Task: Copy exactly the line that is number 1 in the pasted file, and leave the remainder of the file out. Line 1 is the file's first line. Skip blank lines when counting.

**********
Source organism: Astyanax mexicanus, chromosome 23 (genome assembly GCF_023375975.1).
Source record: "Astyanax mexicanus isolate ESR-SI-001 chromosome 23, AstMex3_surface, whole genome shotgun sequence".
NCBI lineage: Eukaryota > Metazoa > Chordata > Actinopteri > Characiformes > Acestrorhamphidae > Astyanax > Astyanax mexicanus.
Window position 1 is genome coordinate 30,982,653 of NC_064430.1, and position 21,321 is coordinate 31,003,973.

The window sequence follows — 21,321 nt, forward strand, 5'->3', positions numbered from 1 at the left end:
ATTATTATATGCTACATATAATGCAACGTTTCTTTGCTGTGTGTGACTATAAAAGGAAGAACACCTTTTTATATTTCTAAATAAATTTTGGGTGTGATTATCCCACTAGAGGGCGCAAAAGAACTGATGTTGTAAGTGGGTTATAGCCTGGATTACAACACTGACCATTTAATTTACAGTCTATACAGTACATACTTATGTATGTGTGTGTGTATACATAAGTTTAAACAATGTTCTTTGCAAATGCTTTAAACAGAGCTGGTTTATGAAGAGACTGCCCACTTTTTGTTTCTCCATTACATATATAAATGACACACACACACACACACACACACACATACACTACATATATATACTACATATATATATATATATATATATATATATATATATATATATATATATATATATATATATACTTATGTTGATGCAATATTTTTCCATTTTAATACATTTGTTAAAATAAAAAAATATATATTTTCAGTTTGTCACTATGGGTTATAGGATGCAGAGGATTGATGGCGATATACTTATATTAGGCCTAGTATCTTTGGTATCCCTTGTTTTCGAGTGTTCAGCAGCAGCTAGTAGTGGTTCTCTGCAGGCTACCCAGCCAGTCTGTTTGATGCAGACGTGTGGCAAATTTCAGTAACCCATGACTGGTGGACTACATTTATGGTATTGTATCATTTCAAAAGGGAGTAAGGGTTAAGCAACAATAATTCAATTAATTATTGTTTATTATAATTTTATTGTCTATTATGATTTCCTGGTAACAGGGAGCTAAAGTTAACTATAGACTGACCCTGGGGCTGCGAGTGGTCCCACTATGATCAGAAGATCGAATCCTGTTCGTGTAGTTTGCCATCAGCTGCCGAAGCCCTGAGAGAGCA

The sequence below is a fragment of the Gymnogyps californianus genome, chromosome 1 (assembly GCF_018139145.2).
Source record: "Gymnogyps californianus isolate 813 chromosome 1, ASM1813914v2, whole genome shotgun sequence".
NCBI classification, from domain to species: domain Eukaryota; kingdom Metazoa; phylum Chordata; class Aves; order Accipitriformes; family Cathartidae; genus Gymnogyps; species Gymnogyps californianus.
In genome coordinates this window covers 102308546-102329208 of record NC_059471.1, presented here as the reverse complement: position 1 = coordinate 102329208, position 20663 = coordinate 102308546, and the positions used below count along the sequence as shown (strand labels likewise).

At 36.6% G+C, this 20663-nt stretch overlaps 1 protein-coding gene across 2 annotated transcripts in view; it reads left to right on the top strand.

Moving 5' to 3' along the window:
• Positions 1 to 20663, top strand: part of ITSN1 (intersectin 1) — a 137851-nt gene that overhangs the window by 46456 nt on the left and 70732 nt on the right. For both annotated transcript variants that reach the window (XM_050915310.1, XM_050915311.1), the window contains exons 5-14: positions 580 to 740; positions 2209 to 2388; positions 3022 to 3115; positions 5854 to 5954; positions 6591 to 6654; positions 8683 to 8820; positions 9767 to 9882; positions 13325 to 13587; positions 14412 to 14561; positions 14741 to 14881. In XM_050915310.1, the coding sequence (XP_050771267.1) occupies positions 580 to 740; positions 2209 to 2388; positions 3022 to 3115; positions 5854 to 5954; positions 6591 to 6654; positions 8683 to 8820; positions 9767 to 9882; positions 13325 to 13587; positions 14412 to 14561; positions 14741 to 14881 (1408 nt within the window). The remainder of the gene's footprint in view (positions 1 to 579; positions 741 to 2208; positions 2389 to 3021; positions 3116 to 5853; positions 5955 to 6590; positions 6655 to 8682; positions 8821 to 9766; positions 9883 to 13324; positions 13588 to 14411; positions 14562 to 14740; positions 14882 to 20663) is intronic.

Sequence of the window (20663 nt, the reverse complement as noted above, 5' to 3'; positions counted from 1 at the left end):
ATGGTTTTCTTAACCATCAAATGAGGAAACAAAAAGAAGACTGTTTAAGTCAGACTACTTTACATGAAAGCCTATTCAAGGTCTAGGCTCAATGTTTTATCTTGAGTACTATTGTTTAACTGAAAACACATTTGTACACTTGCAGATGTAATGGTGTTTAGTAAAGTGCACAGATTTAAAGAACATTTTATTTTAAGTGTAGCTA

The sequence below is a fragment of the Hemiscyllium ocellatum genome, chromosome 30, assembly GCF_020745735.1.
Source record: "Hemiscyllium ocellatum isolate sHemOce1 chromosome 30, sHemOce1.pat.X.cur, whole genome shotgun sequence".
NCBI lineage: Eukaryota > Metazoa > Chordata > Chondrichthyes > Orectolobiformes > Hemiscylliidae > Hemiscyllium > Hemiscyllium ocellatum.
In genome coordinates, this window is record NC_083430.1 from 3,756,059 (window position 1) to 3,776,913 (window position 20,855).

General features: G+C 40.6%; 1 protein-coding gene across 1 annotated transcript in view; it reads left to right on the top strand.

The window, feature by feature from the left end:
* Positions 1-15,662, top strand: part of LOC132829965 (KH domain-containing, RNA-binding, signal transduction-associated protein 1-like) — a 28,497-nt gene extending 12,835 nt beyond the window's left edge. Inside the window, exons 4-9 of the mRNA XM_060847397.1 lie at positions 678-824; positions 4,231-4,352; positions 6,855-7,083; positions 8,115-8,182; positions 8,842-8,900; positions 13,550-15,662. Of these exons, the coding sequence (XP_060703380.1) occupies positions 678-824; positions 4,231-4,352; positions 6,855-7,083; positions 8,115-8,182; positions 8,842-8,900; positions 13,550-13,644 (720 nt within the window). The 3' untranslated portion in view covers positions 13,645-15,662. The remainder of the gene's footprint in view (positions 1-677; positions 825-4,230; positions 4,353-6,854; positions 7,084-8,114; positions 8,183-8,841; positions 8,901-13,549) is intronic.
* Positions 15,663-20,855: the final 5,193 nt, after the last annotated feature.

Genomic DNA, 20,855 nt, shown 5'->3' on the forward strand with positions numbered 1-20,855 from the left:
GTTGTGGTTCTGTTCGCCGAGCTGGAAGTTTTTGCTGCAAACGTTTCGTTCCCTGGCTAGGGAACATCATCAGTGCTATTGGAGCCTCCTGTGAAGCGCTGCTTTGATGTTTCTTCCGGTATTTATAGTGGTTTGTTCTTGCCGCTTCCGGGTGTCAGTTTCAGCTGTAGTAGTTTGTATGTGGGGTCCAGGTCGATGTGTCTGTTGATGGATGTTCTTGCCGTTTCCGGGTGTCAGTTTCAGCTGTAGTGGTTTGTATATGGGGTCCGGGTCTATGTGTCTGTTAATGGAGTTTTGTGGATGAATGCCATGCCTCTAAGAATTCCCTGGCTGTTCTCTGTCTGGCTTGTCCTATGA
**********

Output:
Source organism: Astyanax mexicanus, chromosome 23 (genome assembly GCF_023375975.1).